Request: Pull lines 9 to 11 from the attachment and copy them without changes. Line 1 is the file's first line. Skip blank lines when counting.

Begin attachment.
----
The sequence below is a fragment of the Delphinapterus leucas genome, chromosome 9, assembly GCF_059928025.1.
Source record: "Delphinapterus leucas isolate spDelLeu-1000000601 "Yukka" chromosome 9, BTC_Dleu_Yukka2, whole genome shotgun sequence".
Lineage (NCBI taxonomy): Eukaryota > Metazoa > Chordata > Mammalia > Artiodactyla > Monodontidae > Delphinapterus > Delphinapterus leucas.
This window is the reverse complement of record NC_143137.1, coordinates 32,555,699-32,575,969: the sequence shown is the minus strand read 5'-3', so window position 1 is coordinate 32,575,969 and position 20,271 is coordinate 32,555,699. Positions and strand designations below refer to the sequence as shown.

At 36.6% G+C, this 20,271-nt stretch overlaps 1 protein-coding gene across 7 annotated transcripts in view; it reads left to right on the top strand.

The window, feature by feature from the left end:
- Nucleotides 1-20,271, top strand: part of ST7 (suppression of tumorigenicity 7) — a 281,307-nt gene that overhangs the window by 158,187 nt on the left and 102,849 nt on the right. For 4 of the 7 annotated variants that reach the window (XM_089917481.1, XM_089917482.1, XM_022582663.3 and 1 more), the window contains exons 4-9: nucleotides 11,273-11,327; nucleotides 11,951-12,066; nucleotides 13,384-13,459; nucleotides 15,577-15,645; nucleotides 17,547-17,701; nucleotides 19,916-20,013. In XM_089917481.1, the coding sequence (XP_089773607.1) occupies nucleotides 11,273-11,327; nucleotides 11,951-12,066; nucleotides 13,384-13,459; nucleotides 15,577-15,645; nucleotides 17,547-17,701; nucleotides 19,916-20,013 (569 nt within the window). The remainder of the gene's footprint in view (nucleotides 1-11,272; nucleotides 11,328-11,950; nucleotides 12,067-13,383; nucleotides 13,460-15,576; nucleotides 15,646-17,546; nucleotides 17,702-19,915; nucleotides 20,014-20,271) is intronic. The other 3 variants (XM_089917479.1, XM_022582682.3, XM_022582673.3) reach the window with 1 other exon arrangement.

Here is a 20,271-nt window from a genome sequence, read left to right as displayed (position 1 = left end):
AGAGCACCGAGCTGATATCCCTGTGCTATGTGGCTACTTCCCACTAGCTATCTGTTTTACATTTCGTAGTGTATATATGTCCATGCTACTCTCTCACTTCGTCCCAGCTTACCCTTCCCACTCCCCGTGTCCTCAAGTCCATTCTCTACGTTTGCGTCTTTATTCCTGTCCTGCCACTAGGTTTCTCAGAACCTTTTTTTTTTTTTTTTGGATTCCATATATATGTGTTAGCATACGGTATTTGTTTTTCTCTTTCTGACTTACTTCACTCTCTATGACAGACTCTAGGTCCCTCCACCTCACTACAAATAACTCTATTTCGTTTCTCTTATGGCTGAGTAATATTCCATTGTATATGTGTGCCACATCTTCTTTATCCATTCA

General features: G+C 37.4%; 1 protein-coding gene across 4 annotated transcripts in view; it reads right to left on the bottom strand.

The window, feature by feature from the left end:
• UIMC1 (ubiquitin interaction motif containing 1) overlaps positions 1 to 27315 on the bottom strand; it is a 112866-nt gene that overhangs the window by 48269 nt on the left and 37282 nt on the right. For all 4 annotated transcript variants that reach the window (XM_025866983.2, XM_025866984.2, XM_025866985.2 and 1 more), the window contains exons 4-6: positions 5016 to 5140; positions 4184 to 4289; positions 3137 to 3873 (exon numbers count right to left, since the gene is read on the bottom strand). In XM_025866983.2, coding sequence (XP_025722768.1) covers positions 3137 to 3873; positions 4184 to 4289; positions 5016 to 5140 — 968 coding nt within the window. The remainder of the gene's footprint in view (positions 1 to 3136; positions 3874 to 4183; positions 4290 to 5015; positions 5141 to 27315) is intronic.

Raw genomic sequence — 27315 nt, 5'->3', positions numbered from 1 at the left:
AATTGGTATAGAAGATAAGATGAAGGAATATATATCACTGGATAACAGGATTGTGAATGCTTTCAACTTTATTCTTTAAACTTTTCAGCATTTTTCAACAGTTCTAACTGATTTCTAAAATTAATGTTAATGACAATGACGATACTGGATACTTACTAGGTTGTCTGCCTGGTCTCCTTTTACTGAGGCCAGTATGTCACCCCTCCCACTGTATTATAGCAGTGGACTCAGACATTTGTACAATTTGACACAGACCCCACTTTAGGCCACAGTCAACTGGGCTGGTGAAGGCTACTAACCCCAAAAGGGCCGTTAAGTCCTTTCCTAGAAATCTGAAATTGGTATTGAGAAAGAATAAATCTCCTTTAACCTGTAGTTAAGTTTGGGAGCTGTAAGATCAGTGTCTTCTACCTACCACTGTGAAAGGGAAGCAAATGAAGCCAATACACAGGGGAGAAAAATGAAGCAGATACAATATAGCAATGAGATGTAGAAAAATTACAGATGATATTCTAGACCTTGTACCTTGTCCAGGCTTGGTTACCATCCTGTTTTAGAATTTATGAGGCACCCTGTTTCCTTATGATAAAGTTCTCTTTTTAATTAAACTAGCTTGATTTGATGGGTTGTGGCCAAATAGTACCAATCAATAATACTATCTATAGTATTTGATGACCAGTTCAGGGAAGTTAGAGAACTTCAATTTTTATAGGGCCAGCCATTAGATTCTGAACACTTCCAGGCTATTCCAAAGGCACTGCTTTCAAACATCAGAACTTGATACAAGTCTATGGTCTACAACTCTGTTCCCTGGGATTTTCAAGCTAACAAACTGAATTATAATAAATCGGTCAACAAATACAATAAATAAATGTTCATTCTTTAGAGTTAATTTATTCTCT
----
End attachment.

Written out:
AGAGCACCGAGCTGATATCCCTGTGCTATGTGGCTACTTCCCACTAGCTATCTGTTTTACATTTCGTAGTGTATATATGTCCATGCTACTCTCTCACTTCGTCCCAGCTTACCCTTCCCACTCCCCGTGTCCTCAAGTCCATTCTCTACGTTTGCGTCTTTATTCCTGTCCTGCCACTAGGTTTCTCAGAACCTTTTTTTTTTTTTTTTGGATTCCATATATATGTGTTAGCATACGGTATTTGTTTTTCTCTTTCTGACTTACTTCACTCTCTATGACAGACTCTAGGTCCCTCCACCTCACTACAAATAACTCTATTTCGTTTCTCTTATGGCTGAGTAATATTCCATTGTATATGTGTGCCACATCTTCTTTATCCATTCA

General features: G+C 37.4%; 1 protein-coding gene across 4 annotated transcripts in view; it reads right to left on the bottom strand.

The window, feature by feature from the left end: